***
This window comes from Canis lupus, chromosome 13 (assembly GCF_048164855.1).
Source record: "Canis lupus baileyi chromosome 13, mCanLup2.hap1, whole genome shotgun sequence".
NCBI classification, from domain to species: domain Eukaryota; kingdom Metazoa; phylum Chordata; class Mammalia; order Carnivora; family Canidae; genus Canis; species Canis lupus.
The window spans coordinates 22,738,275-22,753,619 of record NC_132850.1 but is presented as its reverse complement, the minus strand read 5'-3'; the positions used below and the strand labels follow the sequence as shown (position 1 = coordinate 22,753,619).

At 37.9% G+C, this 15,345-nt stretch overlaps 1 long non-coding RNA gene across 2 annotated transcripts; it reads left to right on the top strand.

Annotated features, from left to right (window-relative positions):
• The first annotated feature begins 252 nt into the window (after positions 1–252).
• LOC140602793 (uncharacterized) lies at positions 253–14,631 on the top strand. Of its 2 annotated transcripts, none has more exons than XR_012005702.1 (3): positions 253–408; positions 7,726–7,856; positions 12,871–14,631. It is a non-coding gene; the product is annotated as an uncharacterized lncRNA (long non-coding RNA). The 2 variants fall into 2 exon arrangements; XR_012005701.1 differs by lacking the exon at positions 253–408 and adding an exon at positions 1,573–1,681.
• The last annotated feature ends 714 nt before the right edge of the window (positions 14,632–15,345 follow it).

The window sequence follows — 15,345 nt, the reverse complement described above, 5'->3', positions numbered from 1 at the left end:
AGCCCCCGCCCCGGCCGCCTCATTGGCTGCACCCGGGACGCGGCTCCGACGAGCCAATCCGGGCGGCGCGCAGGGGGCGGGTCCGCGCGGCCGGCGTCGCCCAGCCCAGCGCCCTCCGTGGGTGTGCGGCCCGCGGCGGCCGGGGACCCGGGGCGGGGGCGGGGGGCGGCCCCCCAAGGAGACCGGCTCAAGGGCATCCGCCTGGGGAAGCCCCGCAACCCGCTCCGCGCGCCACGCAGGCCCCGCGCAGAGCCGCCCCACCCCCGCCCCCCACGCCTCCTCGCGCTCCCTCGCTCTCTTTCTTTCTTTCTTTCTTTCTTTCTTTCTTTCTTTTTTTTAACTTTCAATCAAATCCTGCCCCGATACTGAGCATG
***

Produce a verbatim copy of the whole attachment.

This window comes from Canis lupus, chromosome 13 (assembly GCF_048164855.1).
Source record: "Canis lupus baileyi chromosome 13, mCanLup2.hap1, whole genome shotgun sequence".
NCBI classification, from domain to species: domain Eukaryota; kingdom Metazoa; phylum Chordata; class Mammalia; order Carnivora; family Canidae; genus Canis; species Canis lupus.
The window spans coordinates 22,738,275-22,753,619 of record NC_132850.1 but is presented as its reverse complement, the minus strand read 5'-3'; the positions used below and the strand labels follow the sequence as shown (position 1 = coordinate 22,753,619).

At 37.9% G+C, this 15,345-nt stretch overlaps 1 long non-coding RNA gene across 2 annotated transcripts; it reads left to right on the top strand.

Annotated features, from left to right (window-relative positions):
• The first annotated feature begins 252 nt into the window (after positions 1–252).
• LOC140602793 (uncharacterized) lies at positions 253–14,631 on the top strand. Of its 2 annotated transcripts, none has more exons than XR_012005702.1 (3): positions 253–408; positions 7,726–7,856; positions 12,871–14,631. It is a non-coding gene; the product is annotated as an uncharacterized lncRNA (long non-coding RNA). The 2 variants fall into 2 exon arrangements; XR_012005701.1 differs by lacking the exon at positions 253–408 and adding an exon at positions 1,573–1,681.
• The last annotated feature ends 714 nt before the right edge of the window (positions 14,632–15,345 follow it).

The window sequence follows — 15,345 nt, the reverse complement described above, 5'->3', positions numbered from 1 at the left end:
AGCCCCCGCCCCGGCCGCCTCATTGGCTGCACCCGGGACGCGGCTCCGACGAGCCAATCCGGGCGGCGCGCAGGGGGCGGGTCCGCGCGGCCGGCGTCGCCCAGCCCAGCGCCCTCCGTGGGTGTGCGGCCCGCGGCGGCCGGGGACCCGGGGCGGGGGCGGGGGGCGGCCCCCCAAGGAGACCGGCTCAAGGGCATCCGCCTGGGGAAGCCCCGCAACCCGCTCCGCGCGCCACGCAGGCCCCGCGCAGAGCCGCCCCACCCCCGCCCCCCACGCCTCCTCGCGCTCCCTCGCTCTCTTTCTTTCTTTCTTTCTTTCTTTCTTTCTTTCTTTTTTTTAACTTTCAATCAAATCCTGCCCCGATACTGAGCATG